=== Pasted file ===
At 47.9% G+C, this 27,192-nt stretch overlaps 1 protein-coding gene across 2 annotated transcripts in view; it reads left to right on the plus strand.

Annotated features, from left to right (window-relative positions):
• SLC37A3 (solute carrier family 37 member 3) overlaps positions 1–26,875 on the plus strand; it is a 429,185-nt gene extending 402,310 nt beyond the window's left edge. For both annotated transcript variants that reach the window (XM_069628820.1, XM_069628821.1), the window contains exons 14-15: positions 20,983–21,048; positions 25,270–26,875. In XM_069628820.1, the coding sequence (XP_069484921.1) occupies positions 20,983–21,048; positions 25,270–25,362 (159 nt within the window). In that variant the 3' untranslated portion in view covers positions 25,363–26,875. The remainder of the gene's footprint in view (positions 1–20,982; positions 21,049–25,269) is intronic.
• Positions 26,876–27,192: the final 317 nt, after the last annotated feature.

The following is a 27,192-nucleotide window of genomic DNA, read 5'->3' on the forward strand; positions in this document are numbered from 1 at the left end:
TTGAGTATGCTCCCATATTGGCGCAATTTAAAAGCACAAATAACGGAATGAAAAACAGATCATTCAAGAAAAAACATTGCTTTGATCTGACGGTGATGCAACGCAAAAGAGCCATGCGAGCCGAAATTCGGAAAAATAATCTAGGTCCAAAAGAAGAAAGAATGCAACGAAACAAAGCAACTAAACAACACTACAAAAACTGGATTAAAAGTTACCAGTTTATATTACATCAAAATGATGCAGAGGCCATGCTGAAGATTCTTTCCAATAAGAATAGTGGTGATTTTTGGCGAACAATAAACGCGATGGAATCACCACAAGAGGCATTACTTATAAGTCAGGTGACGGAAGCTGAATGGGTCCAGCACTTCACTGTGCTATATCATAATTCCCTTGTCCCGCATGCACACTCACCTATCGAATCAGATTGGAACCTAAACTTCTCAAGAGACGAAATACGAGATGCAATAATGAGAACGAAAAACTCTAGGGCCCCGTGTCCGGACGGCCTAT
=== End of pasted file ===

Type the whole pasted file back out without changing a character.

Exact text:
At 47.9% G+C, this 27,192-nt stretch overlaps 1 protein-coding gene across 2 annotated transcripts in view; it reads left to right on the plus strand.

Annotated features, from left to right (window-relative positions):
• SLC37A3 (solute carrier family 37 member 3) overlaps positions 1–26,875 on the plus strand; it is a 429,185-nt gene extending 402,310 nt beyond the window's left edge. For both annotated transcript variants that reach the window (XM_069628820.1, XM_069628821.1), the window contains exons 14-15: positions 20,983–21,048; positions 25,270–26,875. In XM_069628820.1, the coding sequence (XP_069484921.1) occupies positions 20,983–21,048; positions 25,270–25,362 (159 nt within the window). In that variant the 3' untranslated portion in view covers positions 25,363–26,875. The remainder of the gene's footprint in view (positions 1–20,982; positions 21,049–25,269) is intronic.
• Positions 26,876–27,192: the final 317 nt, after the last annotated feature.

The following is a 27,192-nucleotide window of genomic DNA, read 5'->3' on the forward strand; positions in this document are numbered from 1 at the left end:
TTGAGTATGCTCCCATATTGGCGCAATTTAAAAGCACAAATAACGGAATGAAAAACAGATCATTCAAGAAAAAACATTGCTTTGATCTGACGGTGATGCAACGCAAAAGAGCCATGCGAGCCGAAATTCGGAAAAATAATCTAGGTCCAAAAGAAGAAAGAATGCAACGAAACAAAGCAACTAAACAACACTACAAAAACTGGATTAAAAGTTACCAGTTTATATTACATCAAAATGATGCAGAGGCCATGCTGAAGATTCTTTCCAATAAGAATAGTGGTGATTTTTGGCGAACAATAAACGCGATGGAATCACCACAAGAGGCATTACTTATAAGTCAGGTGACGGAAGCTGAATGGGTCCAGCACTTCACTGTGCTATATCATAATTCCCTTGTCCCGCATGCACACTCACCTATCGAATCAGATTGGAACCTAAACTTCTCAAGAGACGAAATACGAGATGCAATAATGAGAACGAAAAACTCTAGGGCCCCGTGTCCGGACGGCCTAT